What Were the Elysian Fields in Greek Mythology?

An Ancient Greek Happily-Ever-After...in Heaven!

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The Elysian Fields or Elysium refer to a beautiful meadow in Homer where the favored of Zeus enjoy perfect happiness. This was the ultimate paradise a hero could achieve: basically an ancient Greek Eden. In the OdysseyHomer tells us that, in Elysium, "men lead an easier life than anywhere else in the world, for in Elysium there falls not rain, nor hail, nor snow, but Oceanus [the giant body of water surrounding the entire world) breathes ever with a West wind that sings softly from the sea, and gives fresh life to all men." Sounds nice!

By the time of the Roman master poet Vergil (also known as Virgil), the Elysian Fields became more than just a pretty meadow. They were now part of the Underworld as the home of the dead who were judged worthy of divine favor. ​ In the Aeneid, those blessed dead compose poetry, sing, dance, and tend to their chariots.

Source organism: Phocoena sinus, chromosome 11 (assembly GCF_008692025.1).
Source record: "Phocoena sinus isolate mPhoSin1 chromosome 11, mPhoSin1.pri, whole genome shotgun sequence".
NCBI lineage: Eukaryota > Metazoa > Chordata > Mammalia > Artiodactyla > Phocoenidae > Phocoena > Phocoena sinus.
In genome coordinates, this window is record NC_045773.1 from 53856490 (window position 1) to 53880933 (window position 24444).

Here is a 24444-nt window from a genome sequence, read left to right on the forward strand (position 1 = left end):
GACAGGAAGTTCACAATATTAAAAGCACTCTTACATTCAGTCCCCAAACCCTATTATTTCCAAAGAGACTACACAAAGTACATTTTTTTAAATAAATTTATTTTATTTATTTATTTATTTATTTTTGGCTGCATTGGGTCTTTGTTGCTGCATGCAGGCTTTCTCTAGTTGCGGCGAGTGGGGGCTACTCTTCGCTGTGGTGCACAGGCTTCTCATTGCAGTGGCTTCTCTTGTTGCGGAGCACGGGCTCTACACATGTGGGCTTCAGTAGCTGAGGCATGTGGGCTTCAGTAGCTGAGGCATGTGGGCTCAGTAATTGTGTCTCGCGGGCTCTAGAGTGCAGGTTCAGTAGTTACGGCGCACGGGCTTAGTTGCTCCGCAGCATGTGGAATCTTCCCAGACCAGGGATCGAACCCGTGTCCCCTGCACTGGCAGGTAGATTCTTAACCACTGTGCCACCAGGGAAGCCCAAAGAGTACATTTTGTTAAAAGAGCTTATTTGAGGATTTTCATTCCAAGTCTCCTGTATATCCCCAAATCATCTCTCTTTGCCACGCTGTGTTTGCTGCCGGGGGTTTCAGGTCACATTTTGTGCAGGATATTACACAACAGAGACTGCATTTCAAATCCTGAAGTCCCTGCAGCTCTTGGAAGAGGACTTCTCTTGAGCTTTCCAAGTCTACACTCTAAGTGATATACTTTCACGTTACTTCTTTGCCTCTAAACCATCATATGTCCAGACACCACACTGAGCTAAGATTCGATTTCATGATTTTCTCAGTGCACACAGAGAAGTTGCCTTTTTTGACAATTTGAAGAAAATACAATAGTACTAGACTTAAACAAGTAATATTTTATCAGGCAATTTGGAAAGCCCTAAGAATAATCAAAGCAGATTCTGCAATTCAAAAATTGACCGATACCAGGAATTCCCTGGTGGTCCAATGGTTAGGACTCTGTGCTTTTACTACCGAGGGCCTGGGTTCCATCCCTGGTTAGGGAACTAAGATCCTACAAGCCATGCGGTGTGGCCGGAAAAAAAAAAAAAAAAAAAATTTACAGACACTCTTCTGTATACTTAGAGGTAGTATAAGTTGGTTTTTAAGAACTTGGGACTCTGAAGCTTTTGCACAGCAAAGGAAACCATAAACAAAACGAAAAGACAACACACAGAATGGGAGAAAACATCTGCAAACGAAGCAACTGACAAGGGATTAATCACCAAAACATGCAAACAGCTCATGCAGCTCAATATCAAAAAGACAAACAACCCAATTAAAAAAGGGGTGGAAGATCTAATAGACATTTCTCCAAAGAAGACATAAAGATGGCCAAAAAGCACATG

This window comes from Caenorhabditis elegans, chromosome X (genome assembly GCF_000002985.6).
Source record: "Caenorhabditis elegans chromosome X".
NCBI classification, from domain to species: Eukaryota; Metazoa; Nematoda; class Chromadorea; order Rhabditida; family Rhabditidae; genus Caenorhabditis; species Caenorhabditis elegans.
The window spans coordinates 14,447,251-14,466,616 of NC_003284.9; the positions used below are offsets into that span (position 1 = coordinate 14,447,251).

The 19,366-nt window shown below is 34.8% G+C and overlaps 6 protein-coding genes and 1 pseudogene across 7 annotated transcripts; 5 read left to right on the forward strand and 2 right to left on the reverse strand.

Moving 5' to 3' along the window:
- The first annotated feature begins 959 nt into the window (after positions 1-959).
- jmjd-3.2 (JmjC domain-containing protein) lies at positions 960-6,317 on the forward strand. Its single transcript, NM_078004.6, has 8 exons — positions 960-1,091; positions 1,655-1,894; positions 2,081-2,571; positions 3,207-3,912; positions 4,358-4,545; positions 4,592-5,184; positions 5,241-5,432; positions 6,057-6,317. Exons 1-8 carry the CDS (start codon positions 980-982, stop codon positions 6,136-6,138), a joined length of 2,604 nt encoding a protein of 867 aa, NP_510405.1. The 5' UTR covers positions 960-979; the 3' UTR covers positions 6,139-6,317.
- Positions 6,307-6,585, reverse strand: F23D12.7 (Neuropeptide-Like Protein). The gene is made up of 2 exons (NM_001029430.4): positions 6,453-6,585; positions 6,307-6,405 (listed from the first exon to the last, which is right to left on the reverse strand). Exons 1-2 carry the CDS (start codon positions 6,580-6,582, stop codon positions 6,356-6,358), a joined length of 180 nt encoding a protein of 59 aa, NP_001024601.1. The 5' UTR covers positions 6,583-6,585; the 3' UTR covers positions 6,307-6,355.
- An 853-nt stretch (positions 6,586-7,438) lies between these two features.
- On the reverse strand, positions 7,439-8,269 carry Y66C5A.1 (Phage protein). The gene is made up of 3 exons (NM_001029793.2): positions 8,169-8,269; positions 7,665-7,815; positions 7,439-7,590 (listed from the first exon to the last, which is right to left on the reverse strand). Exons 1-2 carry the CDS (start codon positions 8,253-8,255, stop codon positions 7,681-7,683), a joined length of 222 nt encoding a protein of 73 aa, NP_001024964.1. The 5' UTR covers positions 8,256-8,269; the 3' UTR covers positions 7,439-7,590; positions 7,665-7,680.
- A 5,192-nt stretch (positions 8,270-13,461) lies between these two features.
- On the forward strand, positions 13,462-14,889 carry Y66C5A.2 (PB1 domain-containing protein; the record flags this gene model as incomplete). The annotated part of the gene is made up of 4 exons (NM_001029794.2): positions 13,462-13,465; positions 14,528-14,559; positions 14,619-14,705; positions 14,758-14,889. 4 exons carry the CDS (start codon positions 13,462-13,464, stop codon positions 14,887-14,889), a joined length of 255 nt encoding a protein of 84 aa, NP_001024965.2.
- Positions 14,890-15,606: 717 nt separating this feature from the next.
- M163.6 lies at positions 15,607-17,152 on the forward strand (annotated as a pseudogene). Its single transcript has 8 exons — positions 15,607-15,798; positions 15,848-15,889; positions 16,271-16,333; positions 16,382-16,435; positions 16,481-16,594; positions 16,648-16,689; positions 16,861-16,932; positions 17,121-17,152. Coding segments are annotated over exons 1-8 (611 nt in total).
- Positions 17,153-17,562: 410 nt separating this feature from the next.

As the Sibyl, a prophetess, remarks to the Trojan hero Aeneas in the epic Aeneid when giving him a verbal map to the Underworld, "There to the right, as it runs under the walls of great Dis [a god of the Underworld], is our way to Elysium. Aeneas talks to his father, Anchises, in the Elysian Fields in Book VI of the Aeneid. Anchises, who's enjoying the good retired life of Elysium, says, "Then we are sent to spacious Elysium, a few of us to possess the blissful fields."

Vergil wasn't alone in his assessment of Elysium. In his Thebaid, the Roman poet Statius claims that it's the pious who earn the favor of the gods and get to Elysium, while Seneca states that it's only in death that the tragic Trojan King Priam achieved peace, for "now in the peaceful shades of Elysium’s grove he wanders, and happy midst pious souls he seeks for his [murdered son] Hector."

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-​Revised by Carly Silver